- Fence rail notching tool: Although it’s not an absolute must-have, it comes in handy when cutting sections to size. (You can borrow one from Homestead Outdoor Products.)
- Concrete: The type will depend on the size of the job and might require anything from hand-mixing to bringing a metered concrete truck to the site. For the typical backyard, a portable sack concrete mixer and a wheelbarrow offer a middle-of-the-road solution that’s cost-effective and fast. (You can purchase QUIKRETE® from us.)
- Fencing material: Homestead Outdoor Products has a wide selection to suit your customers’ needs: vinyl fencing, chain-link fencing, aluminum fencing, and wood-tone fencing—all made by the best brands in the business.
Not overly familiar with fencing installation? No problem! In our next newsletter, we’ll step you through the basic process of installing vinyl fencing.
A customer’s reasons for wanting additions or renovations often have multiple layers. Peeling back those layers is critical for proposing a design that will truly meet and fulfill your customer’s unique vision. How?
ASK, “WHY?”— MULTIPLE TIMES
For example, let’s say Customer A and Customer B both approach you with “I want a deck.” But why do they want a deck?
When you first ask “Why?” both Customer A and Customer B answer, “I want to spend more time outdoors.” But that doesn’t mean the same deck design will serve both customers equally well.
When you drill down further by asking, “Why do you want to spend more time outdoors?” Customer A answers, “Because I want a quiet, peaceful place in nature where I can read and meditate”; while Customer B says, “Because I love inviting friends over for cookouts and parties.”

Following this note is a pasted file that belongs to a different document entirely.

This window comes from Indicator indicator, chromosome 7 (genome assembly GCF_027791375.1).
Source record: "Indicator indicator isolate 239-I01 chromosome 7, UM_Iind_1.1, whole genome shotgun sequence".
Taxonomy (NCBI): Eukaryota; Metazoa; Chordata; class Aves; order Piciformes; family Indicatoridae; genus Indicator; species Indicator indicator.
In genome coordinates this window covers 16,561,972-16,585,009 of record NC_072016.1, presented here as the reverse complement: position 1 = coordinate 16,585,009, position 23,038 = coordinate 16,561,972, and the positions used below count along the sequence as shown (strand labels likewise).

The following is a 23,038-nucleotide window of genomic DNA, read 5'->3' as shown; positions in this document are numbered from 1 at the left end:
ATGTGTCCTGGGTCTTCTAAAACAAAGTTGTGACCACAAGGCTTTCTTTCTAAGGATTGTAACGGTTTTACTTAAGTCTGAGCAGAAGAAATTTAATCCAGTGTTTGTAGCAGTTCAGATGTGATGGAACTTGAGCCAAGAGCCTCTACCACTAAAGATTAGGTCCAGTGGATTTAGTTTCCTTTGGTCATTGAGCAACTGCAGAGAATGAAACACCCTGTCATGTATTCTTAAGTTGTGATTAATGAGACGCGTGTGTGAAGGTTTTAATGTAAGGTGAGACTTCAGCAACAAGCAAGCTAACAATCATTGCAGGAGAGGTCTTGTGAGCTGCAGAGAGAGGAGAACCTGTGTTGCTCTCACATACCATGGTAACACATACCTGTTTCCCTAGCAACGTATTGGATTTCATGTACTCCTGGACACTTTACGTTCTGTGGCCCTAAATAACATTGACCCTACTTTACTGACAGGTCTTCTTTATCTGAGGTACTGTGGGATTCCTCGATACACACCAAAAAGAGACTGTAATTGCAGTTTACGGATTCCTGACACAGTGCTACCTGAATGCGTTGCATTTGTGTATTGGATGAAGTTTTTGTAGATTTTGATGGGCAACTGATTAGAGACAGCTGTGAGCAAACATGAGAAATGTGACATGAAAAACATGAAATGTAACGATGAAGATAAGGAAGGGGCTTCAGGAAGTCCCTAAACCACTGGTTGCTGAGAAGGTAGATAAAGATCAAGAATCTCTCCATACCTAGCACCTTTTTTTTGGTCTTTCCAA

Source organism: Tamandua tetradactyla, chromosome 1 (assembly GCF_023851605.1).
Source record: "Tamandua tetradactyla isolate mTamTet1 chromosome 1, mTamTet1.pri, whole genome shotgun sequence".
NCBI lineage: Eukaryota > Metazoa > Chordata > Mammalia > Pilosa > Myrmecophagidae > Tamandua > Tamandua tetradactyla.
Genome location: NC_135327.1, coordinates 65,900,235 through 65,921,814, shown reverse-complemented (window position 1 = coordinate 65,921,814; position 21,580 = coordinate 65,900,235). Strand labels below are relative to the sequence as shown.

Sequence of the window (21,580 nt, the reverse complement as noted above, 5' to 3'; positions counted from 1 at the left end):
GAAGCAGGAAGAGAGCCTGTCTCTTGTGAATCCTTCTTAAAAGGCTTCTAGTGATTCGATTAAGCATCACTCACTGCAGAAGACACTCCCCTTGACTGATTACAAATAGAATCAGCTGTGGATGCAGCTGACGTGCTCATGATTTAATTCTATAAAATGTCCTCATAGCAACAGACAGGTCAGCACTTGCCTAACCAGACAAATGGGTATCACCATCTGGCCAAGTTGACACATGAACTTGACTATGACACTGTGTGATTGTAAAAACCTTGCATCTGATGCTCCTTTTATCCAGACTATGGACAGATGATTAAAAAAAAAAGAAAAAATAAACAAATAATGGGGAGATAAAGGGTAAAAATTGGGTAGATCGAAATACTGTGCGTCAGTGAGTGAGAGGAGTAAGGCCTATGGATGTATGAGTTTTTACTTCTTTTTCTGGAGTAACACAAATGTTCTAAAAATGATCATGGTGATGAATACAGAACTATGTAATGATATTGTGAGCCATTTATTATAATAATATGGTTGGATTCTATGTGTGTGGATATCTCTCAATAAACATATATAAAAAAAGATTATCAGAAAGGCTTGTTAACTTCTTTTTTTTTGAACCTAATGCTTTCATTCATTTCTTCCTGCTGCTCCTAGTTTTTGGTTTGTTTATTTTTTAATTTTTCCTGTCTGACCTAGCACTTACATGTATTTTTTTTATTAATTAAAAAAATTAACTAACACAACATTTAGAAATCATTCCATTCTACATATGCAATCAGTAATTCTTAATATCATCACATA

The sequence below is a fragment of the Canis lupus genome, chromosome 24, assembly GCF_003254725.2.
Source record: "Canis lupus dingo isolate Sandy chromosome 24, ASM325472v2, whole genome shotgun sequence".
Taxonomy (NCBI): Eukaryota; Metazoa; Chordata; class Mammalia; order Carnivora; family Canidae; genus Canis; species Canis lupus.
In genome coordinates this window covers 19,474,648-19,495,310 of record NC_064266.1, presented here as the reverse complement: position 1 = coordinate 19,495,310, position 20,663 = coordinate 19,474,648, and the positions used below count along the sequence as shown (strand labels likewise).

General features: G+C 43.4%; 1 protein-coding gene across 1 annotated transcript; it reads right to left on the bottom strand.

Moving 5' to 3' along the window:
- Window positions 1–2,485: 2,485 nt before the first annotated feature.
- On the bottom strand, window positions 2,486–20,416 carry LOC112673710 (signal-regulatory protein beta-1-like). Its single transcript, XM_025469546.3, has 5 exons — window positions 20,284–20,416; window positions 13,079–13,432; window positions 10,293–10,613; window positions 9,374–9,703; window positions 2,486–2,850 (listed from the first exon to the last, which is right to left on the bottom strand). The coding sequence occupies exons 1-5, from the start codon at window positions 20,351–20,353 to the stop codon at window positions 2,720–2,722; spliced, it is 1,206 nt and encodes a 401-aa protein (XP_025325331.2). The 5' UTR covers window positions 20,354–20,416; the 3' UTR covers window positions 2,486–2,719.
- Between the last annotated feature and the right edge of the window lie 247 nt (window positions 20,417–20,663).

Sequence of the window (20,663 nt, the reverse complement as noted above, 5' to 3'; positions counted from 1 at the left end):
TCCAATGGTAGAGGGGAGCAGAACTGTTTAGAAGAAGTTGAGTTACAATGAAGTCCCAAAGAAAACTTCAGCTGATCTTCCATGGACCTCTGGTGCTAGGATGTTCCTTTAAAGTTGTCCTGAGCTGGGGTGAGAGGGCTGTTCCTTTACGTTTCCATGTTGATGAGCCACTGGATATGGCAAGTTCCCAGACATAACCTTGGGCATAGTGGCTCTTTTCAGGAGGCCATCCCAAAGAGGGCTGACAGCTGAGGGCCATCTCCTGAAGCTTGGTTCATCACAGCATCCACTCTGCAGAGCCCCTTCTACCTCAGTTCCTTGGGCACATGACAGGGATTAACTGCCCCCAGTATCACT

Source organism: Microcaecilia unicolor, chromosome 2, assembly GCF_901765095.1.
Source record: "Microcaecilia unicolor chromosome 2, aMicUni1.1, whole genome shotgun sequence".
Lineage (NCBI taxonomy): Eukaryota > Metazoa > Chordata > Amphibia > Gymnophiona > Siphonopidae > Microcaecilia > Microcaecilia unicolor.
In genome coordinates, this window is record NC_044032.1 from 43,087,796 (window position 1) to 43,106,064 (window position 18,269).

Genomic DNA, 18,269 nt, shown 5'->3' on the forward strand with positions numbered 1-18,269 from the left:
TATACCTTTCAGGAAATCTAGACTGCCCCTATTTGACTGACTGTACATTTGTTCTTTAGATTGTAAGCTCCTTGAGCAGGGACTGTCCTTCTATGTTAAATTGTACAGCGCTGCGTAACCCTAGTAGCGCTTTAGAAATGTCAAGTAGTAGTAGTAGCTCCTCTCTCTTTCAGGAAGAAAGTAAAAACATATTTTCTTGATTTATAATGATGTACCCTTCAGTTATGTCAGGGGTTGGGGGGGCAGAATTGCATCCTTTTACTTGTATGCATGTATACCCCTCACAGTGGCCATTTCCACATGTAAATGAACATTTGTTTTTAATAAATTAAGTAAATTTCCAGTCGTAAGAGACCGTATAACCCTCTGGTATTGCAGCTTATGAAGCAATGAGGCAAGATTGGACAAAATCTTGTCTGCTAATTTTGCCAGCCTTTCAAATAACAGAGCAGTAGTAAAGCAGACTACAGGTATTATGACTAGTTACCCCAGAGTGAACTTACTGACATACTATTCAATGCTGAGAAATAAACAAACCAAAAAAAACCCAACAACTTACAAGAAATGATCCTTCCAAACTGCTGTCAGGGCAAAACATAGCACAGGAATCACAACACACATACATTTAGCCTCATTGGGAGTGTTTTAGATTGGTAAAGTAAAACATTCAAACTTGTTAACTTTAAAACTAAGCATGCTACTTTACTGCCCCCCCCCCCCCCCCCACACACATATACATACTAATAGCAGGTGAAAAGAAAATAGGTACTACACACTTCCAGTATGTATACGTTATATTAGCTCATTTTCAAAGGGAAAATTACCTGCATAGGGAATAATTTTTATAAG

Aha! Now you have the information you need. So, for Customer A, you might include a secluded nook for reading and a relaxing water feature; and for Customer B, you might include a built-in bar area, fire pit, and space for a big-screen TV.
The moral of the story: Ask “Why?” repeatedly to get to the root of a customer’s wants and needs.
The job site isn’t the only place where efficiency is important. When contractors also have their administrative tasks in good order, they can boost productivity and profitability. Here are two tips for making your back-office run like a well-oiled machine.
PLAN YOUR DAYS
In addition to scheduling your work for customers, also make a note of other tasks you need to take care of. Block out time for preparing estimates, creating invoices, returning phone calls to prospective customers, and other business must-dos. Whether you use a written calendar or the one on your smartphone, reserving time to tend to administrative tasks will help ensure they don’t pile up and become overwhelming or slip through the cracks.
BUILD IN SOME “WIGGLE ROOM”
There’s a saying that even “the best-laid plans of mice and men” often go awry. Sometimes, projects take more time than expected, customers change their minds about what they want, a traffic jam delays your arrival to a job, or some other unforeseen situation occurs. As you’re planning your schedule, consider building in some buffer time between projects and tasks to give you some breathing room when things don’t go your way.